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By Rory L. Aronsky | July 18, 2006

“I blew a Nobel Prize winner. Freaky!” – Candy

In his first film in years, pioneer Canadian filmmaker Larry Kent (known for being the first indie filmmaker in Canada and generally one of the parents of Canadian independent film, and the poster boy of many film censorship boards across Canada) has created dysfunction that you’ve never seen before and will not likely see again. Where many filmmakers are content just to show the threat of a razor—that is to say the sniping between family members, various problems, easily wrapped up by the end of a movie—Kent takes the razor and drags it slowly across many veins.

There’s Uncle Stanley (Scott Hylands) nearly felled by Lucy (Jillian Fargey) after she gives him plenty of what-for with a toilet plunger, bringing it down hard on him again and again. You see, Stanley molested Lucy when she was young and as we find out later through the gifts that Stanley has brought for the family, it goes back farther in the family.

There are two sides to this family, easily noticeable before Stanley arrives with his 22-year-old girlfriend Candy (Carly Pope). Lucy is the favorite of Phil (Alan Scarfe, who looks like a cross between Brian Cox and Orson Welles). She and he are both scientific-minded, with Phil having received a Nobel Prize for his physics work, between 22 years old and 28. Meanwhile, downstairs, Jenn (Patricia Dahlquist), barely the matriarch of the family (Phil dominates most everyone, at least until Stanley brings those presents), wants everything to be perfect, and her son Paul (Tom Scholte) is an artist, which pleases her, but not Phil who believes he surely didn’t grow up the right way. It’s clear that Phil doesn’t have much use for him since he’s not at all involved in the ways of science, in the methods, in the discoveries, in the theories and the experiments.

And then after all the introductions and all the scenes to set everyone up (including Candy who’s turned on by smart men and gives Phil a b*****b), just wait and watch. You’ll either laugh at this most unusual family reunion in British Columbia, or recoil in bona fide horror, or do both, as Stanley’s body is dragged through the forest toward a burial site where many hamsters are already buried, while malevolent words and feelings fly to and fro back at the house. I’ll admit readily that I laughed sometimes because filmmaker Larry Kent shows why David Cronenberg, among others, watched his films in wonder. He keeps his camera as close as possible to the faces of his actors and never lets up on any situation going on. He enjoys emotionally heightened sound so that plunger being thwacked over and over again to Stanley’s disadvantage makes it known that something’s happening, you’d better watch, and it’s not meant to be pleasant, at least in that moment. The body dragging goes on for such a time that it becomes absurd and even funny as both Lucy and Paul, brother and sister, treat it all so nonchalantly. Lucy even rushes Paul into the bathroom after the deed is done, as she’s overjoyed at what’s happened. Truly, “The Hamster Cage” makes “American Beauty” look like “The Cosby Show.” Never before have any set of gifts been used so perversely, as Stanley means well in some respect, but in his own twisted logic, which he presents to Lucy when he explains why he molested her, while she’s sitting on the toilet, and it’s enough to leave you white-faced in that one moment. What the hell kind of house have we entered?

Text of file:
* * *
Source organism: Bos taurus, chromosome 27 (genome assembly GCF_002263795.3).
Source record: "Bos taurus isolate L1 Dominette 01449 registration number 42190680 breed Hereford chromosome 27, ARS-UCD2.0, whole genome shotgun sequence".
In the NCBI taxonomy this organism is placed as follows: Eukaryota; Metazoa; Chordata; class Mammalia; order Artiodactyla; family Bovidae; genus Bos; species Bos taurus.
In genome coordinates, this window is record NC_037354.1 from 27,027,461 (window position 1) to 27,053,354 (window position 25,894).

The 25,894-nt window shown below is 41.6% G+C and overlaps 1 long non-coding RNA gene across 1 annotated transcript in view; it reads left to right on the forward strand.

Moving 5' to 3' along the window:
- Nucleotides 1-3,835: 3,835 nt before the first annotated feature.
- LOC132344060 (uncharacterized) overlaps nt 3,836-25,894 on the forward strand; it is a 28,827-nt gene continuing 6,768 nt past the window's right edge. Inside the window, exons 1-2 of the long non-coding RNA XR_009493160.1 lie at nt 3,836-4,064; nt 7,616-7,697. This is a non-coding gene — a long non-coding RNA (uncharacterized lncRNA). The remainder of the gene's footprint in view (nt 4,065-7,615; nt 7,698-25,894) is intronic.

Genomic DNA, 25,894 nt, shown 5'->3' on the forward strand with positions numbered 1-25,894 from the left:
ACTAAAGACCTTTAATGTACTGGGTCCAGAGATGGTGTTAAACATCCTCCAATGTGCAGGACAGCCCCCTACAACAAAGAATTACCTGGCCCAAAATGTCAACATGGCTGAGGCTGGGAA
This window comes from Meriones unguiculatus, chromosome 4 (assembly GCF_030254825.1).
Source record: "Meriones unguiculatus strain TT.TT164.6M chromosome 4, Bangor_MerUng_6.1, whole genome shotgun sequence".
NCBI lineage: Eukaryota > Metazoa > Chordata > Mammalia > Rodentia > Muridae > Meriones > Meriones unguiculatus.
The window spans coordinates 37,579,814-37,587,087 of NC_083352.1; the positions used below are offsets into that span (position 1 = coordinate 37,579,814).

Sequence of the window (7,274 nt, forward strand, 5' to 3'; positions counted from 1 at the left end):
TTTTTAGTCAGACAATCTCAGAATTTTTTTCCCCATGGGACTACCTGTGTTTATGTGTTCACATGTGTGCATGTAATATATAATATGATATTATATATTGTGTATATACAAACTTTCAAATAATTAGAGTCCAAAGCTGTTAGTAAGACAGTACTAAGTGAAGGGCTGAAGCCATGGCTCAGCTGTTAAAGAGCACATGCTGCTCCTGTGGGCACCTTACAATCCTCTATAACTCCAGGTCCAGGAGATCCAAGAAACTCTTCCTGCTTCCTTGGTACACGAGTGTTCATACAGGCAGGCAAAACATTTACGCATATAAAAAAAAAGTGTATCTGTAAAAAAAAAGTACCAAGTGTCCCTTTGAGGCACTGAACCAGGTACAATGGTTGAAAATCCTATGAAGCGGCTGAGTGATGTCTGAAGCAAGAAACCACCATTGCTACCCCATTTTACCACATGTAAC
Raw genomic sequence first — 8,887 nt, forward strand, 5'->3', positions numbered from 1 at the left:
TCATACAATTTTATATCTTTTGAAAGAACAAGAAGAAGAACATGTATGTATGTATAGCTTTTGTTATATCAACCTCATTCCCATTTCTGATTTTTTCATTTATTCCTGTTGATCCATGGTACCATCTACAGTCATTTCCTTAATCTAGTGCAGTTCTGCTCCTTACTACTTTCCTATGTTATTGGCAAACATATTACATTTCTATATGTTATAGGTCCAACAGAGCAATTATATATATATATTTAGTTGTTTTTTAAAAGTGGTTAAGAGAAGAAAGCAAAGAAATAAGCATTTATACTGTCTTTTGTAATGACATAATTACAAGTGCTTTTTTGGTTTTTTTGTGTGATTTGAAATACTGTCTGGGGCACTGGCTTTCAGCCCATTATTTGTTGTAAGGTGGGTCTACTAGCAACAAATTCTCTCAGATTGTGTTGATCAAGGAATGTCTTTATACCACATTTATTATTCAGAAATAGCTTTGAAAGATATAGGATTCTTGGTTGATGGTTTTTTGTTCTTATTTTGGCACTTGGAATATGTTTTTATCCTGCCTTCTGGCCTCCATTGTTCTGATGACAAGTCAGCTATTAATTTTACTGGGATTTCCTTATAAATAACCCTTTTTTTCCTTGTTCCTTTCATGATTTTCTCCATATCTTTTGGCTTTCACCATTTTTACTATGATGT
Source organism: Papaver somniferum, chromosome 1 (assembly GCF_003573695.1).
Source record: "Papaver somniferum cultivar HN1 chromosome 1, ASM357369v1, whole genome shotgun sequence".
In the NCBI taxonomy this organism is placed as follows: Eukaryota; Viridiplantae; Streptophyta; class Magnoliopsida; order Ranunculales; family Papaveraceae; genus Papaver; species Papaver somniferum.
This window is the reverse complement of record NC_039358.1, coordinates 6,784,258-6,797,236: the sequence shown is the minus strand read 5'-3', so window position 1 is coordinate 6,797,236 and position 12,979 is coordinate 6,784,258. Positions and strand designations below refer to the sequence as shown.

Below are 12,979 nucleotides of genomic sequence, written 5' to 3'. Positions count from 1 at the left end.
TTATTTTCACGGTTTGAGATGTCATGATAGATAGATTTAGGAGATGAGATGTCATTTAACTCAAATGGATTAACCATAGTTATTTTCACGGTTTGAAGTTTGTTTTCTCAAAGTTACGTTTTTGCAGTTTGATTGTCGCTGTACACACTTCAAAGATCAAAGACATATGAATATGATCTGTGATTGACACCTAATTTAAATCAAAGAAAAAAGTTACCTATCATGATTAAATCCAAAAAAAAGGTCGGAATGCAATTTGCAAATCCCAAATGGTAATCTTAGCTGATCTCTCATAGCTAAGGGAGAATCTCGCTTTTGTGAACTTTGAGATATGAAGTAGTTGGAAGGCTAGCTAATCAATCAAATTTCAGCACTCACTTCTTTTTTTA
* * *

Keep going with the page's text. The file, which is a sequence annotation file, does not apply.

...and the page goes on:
There’s an Oedipal complex in here as well, while Candy takes it all in with the hopes that she’ll find some real-life material to use in her creative writing class. What she finds, and what we find at the same time, is a stunning, funny, unsettling, and mesmerizing, though certainly not in a magic or fairy tale way. Watch that first minute and you’re in it ‘till the very shocking finale which just happens. There’s nothing leading up to it, nothing to prepare you for it, and that’s how it fortunately remains. It also begs the question about where America’s Larry Kents are. Do we have them as insightfully as him? Wherever they are, they ought to come soon because compared to what Kent has made with “The Hamster Cage”, we are way behind.

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